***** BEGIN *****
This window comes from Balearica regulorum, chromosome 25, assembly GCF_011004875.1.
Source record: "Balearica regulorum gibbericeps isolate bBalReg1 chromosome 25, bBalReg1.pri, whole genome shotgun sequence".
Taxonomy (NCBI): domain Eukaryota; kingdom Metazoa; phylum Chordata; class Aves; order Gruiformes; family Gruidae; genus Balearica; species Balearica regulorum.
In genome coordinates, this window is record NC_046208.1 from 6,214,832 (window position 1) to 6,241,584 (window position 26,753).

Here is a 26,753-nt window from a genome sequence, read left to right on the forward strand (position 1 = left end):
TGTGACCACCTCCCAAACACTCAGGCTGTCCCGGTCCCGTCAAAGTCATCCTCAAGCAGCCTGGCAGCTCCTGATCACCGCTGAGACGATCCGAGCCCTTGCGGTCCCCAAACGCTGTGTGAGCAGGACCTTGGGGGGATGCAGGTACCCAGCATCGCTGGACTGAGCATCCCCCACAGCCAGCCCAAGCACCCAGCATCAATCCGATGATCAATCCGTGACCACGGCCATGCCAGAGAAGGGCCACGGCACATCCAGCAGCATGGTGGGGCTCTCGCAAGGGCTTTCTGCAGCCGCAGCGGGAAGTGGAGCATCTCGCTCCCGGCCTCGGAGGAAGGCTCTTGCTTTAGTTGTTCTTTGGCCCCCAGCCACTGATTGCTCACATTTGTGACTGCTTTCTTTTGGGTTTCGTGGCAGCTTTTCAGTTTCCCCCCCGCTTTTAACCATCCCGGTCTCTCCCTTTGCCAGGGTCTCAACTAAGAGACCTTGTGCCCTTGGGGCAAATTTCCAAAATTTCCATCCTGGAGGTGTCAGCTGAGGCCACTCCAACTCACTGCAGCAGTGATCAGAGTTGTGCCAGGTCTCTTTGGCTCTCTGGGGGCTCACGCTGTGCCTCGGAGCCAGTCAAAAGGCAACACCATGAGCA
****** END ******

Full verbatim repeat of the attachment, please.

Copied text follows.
This window comes from Balearica regulorum, chromosome 25, assembly GCF_011004875.1.
Source record: "Balearica regulorum gibbericeps isolate bBalReg1 chromosome 25, bBalReg1.pri, whole genome shotgun sequence".
Taxonomy (NCBI): domain Eukaryota; kingdom Metazoa; phylum Chordata; class Aves; order Gruiformes; family Gruidae; genus Balearica; species Balearica regulorum.
In genome coordinates, this window is record NC_046208.1 from 6,214,832 (window position 1) to 6,241,584 (window position 26,753).

Here is a 26,753-nt window from a genome sequence, read left to right on the forward strand (position 1 = left end):
TGTGACCACCTCCCAAACACTCAGGCTGTCCCGGTCCCGTCAAAGTCATCCTCAAGCAGCCTGGCAGCTCCTGATCACCGCTGAGACGATCCGAGCCCTTGCGGTCCCCAAACGCTGTGTGAGCAGGACCTTGGGGGGATGCAGGTACCCAGCATCGCTGGACTGAGCATCCCCCACAGCCAGCCCAAGCACCCAGCATCAATCCGATGATCAATCCGTGACCACGGCCATGCCAGAGAAGGGCCACGGCACATCCAGCAGCATGGTGGGGCTCTCGCAAGGGCTTTCTGCAGCCGCAGCGGGAAGTGGAGCATCTCGCTCCCGGCCTCGGAGGAAGGCTCTTGCTTTAGTTGTTCTTTGGCCCCCAGCCACTGATTGCTCACATTTGTGACTGCTTTCTTTTGGGTTTCGTGGCAGCTTTTCAGTTTCCCCCCCGCTTTTAACCATCCCGGTCTCTCCCTTTGCCAGGGTCTCAACTAAGAGACCTTGTGCCCTTGGGGCAAATTTCCAAAATTTCCATCCTGGAGGTGTCAGCTGAGGCCACTCCAACTCACTGCAGCAGTGATCAGAGTTGTGCCAGGTCTCTTTGGCTCTCTGGGGGCTCACGCTGTGCCTCGGAGCCAGTCAAAAGGCAACACCATGAGCA